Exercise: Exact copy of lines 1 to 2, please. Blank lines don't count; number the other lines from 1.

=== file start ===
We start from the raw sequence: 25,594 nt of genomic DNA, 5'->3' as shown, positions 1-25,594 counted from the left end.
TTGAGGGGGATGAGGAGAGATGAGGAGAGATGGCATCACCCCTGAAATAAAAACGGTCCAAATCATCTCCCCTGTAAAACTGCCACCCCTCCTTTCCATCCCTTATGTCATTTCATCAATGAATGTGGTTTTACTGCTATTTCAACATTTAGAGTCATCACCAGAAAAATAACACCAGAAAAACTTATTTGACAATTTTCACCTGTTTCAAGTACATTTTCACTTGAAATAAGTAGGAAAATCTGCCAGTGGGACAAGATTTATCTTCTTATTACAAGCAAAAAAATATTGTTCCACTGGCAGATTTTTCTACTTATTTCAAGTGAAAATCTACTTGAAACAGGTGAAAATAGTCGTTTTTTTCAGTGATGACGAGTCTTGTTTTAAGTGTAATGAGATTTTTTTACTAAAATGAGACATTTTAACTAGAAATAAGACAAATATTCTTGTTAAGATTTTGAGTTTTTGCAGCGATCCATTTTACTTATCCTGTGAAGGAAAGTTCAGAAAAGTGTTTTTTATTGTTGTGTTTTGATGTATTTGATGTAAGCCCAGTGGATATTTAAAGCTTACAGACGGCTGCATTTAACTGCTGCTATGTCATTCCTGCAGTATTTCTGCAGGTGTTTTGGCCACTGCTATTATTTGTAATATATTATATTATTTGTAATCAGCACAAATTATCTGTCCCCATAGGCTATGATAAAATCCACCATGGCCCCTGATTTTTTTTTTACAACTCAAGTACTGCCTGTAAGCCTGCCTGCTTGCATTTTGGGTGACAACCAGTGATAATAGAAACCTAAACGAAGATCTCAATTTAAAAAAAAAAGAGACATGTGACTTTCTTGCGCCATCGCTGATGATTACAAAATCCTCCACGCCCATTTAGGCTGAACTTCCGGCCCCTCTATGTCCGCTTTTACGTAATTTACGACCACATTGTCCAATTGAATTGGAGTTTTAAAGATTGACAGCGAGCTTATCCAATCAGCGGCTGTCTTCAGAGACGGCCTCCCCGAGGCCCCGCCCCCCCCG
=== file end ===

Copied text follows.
We start from the raw sequence: 25,594 nt of genomic DNA, 5'->3' as shown, positions 1-25,594 counted from the left end.
TTGAGGGGGATGAGGAGAGATGAGGAGAGATGGCATCACCCCTGAAATAAAAACGGTCCAAATCATCTCCCCTGTAAAACTGCCACCCCTCCTTTCCATCCCTTATGTCATTTCATCAATGAATGTGGTTTTACTGCTATTTCAACATTTAGAGTCATCACCAGAAAAATAACACCAGAAAAACTTATTTGACAATTTTCACCTGTTTCAAGTACATTTTCACTTGAAATAAGTAGGAAAATCTGCCAGTGGGACAAGATTTATCTTCTTATTACAAGCAAAAAAATATTGTTCCACTGGCAGATTTTTCTACTTATTTCAAGTGAAAATCTACTTGAAACAGGTGAAAATAGTCGTTTTTTTCAGTGATGACGAGTCTTGTTTTAAGTGTAATGAGATTTTTTTACTAAAATGAGACATTTTAACTAGAAATAAGACAAATATTCTTGTTAAGATTTTGAGTTTTTGCAGCGATCCATTTTACTTATCCTGTGAAGGAAAGTTCAGAAAAGTGTTTTTTATTGTTGTGTTTTGATGTATTTGATGTAAGCCCAGTGGATATTTAAAGCTTACAGACGGCTGCATTTAACTGCTGCTATGTCATTCCTGCAGTATTTCTGCAGGTGTTTTGGCCACTGCTATTATTTGTAATATATTATATTATTTGTAATCAGCACAAATTATCTGTCCCCATAGGCTATGATAAAATCCACCATGGCCCCTGATTTTTTTTTTACAACTCAAGTACTGCCTGTAAGCCTGCCTGCTTGCATTTTGGGTGACAACCAGTGATAATAGAAACCTAAACGAAGATCTCAATTTAAAAAAAAAAGAGACATGTGACTTTCTTGCGCCATCGCTGATGATTACAAAATCCTCCACGCCCATTTAGGCTGAACTTCCGGCCCCTCTATGTCCGCTTTTACGTAATTTACGACCACATTGTCCAATTGAATTGGAGTTTTAAAGATTGACAGCGAGCTTATCCAATCAGCGGCTGTCTTCAGAGACGGCCTCCCCGAGGCCCCGCCCCCCCCG